A Lasting Power of Attorney for Health and Welfare allows you to plan ahead by choosing one or more people to make decisions on your behalf regarding your personal healthcare and welfare.
These types of decisions can only be taken by somebody else when you lack the capacity to make them for yourself, for example, if you are unconscious or because of the onset of a condition such as Dementia.
The Attorney(s) you appoint to make the personal welfare decisions will only be able to use this power once the LPA has been registered and provided that you cannot make the required decision for yourself.
You can decide to give your Attorney the power to make decisions about any or all of your personal welfare matters, including healthcare matters. This could involve some significant decisions such as:
Giving or refusing consent to particular types of health care, including medical treatment decisions; or
Whether you continue to live in your own home, perhaps with help and support from Social Services, or whether residential care would be more appropriate for you.
If you want your Attorney(s) to have the power to make decisions about “life-sustaining treatment” you have to expressly give your chosen Attorney(s) the power.
You can also give your Attorney(s) the power to make decisions about day-to-day aspects of your personal welfare, such as your diet, your dress, or your daily routine. It is up to you which of these decisions you want to allow your Attorney(s) to make.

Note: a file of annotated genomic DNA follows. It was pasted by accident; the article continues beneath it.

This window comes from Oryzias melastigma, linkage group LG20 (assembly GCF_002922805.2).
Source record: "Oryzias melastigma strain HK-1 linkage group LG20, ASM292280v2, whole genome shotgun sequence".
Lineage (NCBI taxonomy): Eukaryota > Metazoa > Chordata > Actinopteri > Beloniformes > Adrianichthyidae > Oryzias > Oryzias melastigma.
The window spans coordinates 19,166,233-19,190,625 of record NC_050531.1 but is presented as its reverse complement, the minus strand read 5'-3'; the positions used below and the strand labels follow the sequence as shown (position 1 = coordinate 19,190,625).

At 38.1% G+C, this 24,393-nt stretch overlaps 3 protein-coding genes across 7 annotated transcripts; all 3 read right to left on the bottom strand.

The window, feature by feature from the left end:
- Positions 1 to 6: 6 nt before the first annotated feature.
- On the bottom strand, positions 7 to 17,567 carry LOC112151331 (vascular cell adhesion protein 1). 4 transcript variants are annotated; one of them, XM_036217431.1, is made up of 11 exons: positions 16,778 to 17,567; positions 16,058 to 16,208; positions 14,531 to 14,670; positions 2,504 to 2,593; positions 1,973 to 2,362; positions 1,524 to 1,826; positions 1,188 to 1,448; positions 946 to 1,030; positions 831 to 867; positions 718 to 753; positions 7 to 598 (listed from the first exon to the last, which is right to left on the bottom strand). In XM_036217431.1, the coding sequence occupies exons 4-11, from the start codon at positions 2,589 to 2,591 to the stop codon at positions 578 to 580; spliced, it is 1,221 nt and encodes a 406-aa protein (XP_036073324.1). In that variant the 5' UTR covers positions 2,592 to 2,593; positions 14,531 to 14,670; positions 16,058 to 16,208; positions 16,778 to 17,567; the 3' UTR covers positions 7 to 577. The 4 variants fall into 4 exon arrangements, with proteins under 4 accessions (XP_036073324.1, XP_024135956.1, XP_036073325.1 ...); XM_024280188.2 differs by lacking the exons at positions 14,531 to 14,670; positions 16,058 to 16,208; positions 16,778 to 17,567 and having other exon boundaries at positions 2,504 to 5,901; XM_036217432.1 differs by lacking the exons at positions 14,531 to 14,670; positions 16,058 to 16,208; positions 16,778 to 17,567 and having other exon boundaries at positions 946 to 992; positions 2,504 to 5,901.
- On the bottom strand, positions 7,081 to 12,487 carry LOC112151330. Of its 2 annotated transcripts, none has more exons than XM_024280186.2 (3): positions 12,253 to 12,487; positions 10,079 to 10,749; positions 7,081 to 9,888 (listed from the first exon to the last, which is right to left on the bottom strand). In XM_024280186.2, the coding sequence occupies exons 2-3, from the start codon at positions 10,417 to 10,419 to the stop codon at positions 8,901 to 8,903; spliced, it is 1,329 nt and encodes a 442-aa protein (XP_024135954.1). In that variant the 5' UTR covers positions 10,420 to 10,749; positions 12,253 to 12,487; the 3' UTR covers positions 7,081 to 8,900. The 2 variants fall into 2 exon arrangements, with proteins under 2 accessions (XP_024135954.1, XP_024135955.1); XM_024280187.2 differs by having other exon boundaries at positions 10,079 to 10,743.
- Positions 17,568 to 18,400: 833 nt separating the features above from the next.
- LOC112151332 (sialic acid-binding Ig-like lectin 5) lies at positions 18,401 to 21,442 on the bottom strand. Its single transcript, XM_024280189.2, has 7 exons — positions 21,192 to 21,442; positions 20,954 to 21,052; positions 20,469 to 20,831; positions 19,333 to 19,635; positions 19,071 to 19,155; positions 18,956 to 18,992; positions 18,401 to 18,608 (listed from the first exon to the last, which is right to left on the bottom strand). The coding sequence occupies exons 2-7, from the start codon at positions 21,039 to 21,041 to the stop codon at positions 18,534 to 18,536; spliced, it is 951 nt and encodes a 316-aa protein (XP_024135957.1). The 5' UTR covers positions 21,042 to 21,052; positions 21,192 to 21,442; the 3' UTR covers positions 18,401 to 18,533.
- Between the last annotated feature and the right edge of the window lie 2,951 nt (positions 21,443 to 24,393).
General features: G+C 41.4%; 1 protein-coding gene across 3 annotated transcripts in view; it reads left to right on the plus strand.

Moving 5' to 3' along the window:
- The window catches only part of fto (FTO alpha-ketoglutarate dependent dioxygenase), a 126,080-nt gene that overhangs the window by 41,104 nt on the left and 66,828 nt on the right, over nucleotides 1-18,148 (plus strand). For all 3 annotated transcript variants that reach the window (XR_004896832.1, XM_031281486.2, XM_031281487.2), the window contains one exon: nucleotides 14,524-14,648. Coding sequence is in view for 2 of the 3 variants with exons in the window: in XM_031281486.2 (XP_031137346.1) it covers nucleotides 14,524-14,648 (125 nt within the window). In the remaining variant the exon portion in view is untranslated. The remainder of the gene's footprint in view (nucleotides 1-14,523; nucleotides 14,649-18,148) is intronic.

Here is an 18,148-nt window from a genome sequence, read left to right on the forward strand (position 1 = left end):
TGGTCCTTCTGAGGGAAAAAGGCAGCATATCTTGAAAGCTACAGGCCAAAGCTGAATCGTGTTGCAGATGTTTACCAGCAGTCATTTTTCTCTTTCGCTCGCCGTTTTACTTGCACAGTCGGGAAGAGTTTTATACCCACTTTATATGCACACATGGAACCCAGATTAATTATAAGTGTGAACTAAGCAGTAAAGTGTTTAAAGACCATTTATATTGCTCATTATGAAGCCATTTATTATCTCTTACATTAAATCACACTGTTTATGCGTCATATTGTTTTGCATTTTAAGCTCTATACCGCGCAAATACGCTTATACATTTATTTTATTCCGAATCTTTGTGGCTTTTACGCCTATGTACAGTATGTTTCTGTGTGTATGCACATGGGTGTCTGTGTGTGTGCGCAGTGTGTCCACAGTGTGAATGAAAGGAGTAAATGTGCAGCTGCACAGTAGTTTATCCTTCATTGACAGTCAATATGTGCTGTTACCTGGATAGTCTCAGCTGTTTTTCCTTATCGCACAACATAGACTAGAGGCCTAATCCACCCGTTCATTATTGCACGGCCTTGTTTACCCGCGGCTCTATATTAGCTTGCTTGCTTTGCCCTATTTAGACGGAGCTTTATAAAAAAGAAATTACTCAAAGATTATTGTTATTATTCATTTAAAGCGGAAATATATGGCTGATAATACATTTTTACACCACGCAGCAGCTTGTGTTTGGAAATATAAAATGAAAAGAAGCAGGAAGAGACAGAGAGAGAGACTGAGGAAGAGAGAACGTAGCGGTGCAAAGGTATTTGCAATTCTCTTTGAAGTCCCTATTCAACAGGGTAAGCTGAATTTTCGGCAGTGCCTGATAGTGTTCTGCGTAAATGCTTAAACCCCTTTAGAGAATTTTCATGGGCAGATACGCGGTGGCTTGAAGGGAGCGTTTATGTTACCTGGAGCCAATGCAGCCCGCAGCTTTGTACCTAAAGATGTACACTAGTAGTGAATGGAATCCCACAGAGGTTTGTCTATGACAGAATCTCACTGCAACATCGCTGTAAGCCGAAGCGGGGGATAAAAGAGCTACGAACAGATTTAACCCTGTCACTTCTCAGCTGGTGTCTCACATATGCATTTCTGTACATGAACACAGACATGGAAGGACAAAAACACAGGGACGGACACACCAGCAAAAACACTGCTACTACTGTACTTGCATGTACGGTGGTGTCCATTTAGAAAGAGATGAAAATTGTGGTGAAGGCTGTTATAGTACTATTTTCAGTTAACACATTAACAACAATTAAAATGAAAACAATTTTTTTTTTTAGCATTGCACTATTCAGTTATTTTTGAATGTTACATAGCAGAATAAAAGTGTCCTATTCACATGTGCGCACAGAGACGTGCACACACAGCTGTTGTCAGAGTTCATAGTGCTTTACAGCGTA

This type of LPA does not allow the person(s) you have chosen to make decisions about your property and affairs. If you would like someone to be able to make property and affairs decisions on your behalf you will need to make a Property and Affairs LPA .
Just like the LPA for Property and Affairs it is crucial that you create the document whilst you still have sufficient understanding. If you keep putting it off, or leave it too late, you may not be able to make an LPA, meaning your family have to instead make a Court of Protection Deputyship application which is a lot harder to do, and more onerous for the family member on an ongoing basis. We generally recommend all of our clients to consider an LPA as a precautionary step, even though none of us like to think that there may come a stage where we will need help with such issues.